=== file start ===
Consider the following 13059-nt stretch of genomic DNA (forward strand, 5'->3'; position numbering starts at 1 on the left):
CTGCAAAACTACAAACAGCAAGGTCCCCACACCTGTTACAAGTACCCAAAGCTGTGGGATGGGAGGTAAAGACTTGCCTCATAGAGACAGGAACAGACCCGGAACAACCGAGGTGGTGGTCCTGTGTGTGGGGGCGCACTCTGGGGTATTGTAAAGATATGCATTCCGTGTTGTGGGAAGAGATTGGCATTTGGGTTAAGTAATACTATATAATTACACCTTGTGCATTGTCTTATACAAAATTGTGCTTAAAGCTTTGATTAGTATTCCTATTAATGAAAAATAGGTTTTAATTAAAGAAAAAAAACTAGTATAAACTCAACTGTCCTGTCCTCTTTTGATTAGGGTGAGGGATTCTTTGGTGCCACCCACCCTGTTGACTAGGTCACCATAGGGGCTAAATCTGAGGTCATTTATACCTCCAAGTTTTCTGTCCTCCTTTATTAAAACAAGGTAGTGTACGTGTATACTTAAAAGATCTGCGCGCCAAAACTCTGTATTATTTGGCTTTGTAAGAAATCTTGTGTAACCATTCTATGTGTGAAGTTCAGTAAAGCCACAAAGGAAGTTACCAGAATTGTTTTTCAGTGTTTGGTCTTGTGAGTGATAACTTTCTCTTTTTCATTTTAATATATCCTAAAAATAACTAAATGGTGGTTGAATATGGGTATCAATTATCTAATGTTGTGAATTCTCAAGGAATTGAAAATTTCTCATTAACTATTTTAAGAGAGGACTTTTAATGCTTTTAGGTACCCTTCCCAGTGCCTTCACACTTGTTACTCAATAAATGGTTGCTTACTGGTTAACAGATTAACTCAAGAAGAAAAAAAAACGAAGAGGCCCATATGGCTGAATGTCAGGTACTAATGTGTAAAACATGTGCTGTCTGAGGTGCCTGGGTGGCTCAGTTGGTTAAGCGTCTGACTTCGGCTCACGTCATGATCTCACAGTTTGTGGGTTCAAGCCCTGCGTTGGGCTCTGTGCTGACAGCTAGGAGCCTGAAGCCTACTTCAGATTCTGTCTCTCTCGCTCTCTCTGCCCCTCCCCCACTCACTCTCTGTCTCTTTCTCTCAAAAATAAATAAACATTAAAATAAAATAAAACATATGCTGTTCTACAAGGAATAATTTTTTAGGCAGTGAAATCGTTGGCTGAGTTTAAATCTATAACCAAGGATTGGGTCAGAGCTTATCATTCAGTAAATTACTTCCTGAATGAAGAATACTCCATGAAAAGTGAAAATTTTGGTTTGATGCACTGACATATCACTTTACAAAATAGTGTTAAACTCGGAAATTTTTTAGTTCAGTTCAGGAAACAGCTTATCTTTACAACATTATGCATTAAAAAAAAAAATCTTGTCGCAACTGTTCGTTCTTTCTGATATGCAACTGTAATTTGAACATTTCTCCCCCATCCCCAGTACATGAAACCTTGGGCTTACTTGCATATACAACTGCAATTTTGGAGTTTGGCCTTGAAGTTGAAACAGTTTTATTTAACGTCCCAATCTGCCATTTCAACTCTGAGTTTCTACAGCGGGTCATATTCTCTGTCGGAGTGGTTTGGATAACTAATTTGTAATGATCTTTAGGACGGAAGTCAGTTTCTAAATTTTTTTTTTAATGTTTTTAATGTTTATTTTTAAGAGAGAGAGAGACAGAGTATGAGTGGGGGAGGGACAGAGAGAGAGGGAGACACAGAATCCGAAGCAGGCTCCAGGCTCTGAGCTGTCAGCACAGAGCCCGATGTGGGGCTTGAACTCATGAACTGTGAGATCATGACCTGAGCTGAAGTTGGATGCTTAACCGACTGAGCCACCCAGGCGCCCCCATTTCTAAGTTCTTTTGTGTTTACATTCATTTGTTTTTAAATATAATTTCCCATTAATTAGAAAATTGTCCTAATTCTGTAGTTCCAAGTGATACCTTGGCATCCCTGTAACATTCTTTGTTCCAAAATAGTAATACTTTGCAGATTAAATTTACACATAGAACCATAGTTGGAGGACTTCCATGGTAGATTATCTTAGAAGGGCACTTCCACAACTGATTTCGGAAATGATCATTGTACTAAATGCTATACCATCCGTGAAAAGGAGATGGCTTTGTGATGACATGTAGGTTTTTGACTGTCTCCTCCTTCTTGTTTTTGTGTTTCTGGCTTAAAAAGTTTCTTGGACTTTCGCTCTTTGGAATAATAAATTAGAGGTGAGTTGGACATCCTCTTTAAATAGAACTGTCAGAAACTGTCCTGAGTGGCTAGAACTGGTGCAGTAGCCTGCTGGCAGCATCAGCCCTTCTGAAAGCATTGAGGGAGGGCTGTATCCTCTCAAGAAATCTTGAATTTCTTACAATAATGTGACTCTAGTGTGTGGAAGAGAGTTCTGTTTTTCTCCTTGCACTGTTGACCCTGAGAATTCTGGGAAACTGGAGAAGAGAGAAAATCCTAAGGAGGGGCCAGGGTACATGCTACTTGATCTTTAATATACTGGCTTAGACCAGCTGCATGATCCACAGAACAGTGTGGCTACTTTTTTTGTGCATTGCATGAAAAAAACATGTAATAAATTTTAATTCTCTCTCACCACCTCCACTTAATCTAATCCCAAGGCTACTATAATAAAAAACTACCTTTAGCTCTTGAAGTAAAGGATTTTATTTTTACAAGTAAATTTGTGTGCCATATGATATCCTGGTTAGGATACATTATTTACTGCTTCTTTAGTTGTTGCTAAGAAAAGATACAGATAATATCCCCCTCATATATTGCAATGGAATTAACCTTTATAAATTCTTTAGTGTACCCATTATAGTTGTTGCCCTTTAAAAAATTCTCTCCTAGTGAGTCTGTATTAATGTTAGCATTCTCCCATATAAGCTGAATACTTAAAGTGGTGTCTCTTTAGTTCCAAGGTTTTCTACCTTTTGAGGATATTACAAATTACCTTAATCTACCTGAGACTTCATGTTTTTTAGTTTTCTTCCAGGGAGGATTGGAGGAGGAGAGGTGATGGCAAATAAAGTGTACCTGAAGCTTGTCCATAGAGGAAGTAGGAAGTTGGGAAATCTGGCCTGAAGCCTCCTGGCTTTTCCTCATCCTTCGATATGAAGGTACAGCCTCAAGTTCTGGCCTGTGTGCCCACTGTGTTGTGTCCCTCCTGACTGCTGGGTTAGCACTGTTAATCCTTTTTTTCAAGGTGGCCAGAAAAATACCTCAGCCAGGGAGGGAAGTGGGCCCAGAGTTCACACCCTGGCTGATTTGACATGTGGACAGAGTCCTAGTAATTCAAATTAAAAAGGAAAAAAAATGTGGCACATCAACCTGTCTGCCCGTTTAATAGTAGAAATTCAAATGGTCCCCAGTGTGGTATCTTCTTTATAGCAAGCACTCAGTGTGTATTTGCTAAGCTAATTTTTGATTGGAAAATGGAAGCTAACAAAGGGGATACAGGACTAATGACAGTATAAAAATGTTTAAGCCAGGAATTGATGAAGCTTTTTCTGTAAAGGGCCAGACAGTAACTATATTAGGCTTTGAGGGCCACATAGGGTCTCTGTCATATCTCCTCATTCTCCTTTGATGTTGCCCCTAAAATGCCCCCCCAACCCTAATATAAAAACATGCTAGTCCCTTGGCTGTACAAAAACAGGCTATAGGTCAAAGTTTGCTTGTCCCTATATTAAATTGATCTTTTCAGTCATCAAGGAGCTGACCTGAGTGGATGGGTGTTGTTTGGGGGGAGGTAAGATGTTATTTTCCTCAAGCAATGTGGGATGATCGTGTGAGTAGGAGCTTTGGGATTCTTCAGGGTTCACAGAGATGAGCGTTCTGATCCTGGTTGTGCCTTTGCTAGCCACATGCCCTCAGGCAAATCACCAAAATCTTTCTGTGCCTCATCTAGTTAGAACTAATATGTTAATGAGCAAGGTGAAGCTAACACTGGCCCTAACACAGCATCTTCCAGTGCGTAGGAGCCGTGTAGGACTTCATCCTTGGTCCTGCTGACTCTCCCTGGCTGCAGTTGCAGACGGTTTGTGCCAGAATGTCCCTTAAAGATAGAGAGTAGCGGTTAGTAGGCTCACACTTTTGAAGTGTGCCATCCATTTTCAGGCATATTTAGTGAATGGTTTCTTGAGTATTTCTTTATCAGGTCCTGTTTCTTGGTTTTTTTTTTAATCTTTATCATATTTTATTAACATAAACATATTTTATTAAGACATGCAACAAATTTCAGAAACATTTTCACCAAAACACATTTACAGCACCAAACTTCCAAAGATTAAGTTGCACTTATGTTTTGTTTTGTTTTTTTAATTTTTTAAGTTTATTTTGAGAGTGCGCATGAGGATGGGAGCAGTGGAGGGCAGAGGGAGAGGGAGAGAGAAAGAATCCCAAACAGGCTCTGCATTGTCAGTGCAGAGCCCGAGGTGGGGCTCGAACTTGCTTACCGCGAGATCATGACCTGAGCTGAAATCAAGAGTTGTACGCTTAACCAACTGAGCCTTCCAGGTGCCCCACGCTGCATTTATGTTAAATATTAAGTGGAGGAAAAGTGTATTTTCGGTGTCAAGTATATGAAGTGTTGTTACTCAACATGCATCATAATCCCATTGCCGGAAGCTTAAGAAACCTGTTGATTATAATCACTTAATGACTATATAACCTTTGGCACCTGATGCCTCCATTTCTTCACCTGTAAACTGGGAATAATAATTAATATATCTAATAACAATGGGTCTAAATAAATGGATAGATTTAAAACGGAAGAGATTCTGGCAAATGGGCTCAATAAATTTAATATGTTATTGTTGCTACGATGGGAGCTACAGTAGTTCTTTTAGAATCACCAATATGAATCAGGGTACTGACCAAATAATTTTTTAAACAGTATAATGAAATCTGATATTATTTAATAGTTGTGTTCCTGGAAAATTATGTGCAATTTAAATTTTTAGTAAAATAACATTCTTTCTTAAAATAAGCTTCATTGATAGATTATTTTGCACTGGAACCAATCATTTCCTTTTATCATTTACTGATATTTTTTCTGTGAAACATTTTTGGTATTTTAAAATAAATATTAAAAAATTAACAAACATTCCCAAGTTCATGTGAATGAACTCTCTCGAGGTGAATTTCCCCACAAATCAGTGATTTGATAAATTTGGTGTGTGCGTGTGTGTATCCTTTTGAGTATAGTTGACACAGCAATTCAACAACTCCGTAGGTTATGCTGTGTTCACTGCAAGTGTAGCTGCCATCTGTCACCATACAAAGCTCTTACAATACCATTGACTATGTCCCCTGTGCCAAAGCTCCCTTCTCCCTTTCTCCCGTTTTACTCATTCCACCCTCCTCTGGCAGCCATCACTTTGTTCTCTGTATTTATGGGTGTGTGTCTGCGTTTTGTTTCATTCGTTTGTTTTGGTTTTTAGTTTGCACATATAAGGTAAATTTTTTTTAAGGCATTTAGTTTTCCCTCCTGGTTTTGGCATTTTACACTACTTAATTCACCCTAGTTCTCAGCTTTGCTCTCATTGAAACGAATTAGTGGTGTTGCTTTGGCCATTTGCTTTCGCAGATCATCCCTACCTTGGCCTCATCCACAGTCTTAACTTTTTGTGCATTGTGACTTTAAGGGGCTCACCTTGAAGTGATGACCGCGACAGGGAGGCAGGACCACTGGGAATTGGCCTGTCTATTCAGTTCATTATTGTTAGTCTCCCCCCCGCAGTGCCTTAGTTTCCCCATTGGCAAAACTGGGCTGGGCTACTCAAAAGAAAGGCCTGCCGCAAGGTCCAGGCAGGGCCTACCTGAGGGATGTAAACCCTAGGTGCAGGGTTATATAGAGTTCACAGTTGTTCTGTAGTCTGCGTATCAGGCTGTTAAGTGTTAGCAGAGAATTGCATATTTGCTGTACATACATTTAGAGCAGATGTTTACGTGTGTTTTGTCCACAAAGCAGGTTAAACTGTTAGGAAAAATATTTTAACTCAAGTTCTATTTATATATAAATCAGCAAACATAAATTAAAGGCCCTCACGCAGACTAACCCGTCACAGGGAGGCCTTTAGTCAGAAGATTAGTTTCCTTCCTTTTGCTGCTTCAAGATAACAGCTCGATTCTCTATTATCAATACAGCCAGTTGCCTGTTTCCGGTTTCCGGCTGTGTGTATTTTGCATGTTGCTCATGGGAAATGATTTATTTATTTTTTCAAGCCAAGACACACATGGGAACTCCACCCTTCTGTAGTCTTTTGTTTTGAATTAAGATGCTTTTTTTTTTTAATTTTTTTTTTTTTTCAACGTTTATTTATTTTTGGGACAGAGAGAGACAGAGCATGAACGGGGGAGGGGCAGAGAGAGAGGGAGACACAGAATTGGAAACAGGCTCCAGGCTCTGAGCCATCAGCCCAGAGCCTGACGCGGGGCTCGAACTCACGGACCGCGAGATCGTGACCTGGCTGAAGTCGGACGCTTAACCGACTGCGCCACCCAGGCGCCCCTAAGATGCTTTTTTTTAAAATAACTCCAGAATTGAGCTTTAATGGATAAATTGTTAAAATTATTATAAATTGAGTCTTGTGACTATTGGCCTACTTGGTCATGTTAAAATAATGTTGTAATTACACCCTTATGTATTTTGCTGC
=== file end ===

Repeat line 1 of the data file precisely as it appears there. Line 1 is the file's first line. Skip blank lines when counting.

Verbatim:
Consider the following 13059-nt stretch of genomic DNA (forward strand, 5'->3'; position numbering starts at 1 on the left):